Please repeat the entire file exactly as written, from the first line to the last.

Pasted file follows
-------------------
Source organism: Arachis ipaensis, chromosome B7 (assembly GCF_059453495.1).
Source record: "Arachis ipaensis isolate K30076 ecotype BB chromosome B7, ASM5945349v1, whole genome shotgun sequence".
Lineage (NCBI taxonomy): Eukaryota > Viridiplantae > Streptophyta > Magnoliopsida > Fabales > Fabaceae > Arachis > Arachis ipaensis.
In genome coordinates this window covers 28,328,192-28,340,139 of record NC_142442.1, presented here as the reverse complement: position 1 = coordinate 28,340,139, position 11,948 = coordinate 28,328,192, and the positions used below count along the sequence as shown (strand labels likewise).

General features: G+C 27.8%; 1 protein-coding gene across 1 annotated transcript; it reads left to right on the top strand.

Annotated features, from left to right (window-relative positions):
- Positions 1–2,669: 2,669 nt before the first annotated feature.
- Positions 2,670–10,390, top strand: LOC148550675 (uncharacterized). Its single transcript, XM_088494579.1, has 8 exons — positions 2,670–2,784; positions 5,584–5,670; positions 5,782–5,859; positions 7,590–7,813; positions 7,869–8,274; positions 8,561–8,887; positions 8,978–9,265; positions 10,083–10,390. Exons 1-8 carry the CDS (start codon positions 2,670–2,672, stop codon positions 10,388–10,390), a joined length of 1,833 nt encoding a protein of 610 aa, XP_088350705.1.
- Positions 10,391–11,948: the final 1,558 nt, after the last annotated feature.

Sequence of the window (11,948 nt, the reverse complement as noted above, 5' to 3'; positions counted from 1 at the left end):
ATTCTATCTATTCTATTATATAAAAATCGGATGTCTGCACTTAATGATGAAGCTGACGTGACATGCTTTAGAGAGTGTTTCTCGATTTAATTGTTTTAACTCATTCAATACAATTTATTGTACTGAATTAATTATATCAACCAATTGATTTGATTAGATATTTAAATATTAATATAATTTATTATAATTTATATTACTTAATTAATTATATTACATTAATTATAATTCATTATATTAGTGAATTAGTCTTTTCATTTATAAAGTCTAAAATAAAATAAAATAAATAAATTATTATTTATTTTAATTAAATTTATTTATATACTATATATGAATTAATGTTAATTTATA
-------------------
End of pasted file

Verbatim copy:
Source organism: Arachis ipaensis, chromosome B7 (assembly GCF_059453495.1).
Source record: "Arachis ipaensis isolate K30076 ecotype BB chromosome B7, ASM5945349v1, whole genome shotgun sequence".
Lineage (NCBI taxonomy): Eukaryota > Viridiplantae > Streptophyta > Magnoliopsida > Fabales > Fabaceae > Arachis > Arachis ipaensis.
In genome coordinates this window covers 28,328,192-28,340,139 of record NC_142442.1, presented here as the reverse complement: position 1 = coordinate 28,340,139, position 11,948 = coordinate 28,328,192, and the positions used below count along the sequence as shown (strand labels likewise).

General features: G+C 27.8%; 1 protein-coding gene across 1 annotated transcript; it reads left to right on the top strand.

Annotated features, from left to right (window-relative positions):
- Positions 1–2,669: 2,669 nt before the first annotated feature.
- Positions 2,670–10,390, top strand: LOC148550675 (uncharacterized). Its single transcript, XM_088494579.1, has 8 exons — positions 2,670–2,784; positions 5,584–5,670; positions 5,782–5,859; positions 7,590–7,813; positions 7,869–8,274; positions 8,561–8,887; positions 8,978–9,265; positions 10,083–10,390. Exons 1-8 carry the CDS (start codon positions 2,670–2,672, stop codon positions 10,388–10,390), a joined length of 1,833 nt encoding a protein of 610 aa, XP_088350705.1.
- Positions 10,391–11,948: the final 1,558 nt, after the last annotated feature.

Sequence of the window (11,948 nt, the reverse complement as noted above, 5' to 3'; positions counted from 1 at the left end):
ATTCTATCTATTCTATTATATAAAAATCGGATGTCTGCACTTAATGATGAAGCTGACGTGACATGCTTTAGAGAGTGTTTCTCGATTTAATTGTTTTAACTCATTCAATACAATTTATTGTACTGAATTAATTATATCAACCAATTGATTTGATTAGATATTTAAATATTAATATAATTTATTATAATTTATATTACTTAATTAATTATATTACATTAATTATAATTCATTATATTAGTGAATTAGTCTTTTCATTTATAAAGTCTAAAATAAAATAAAATAAATAAATTATTATTTATTTTAATTAAATTTATTTATATACTATATATGAATTAATGTTAATTTATA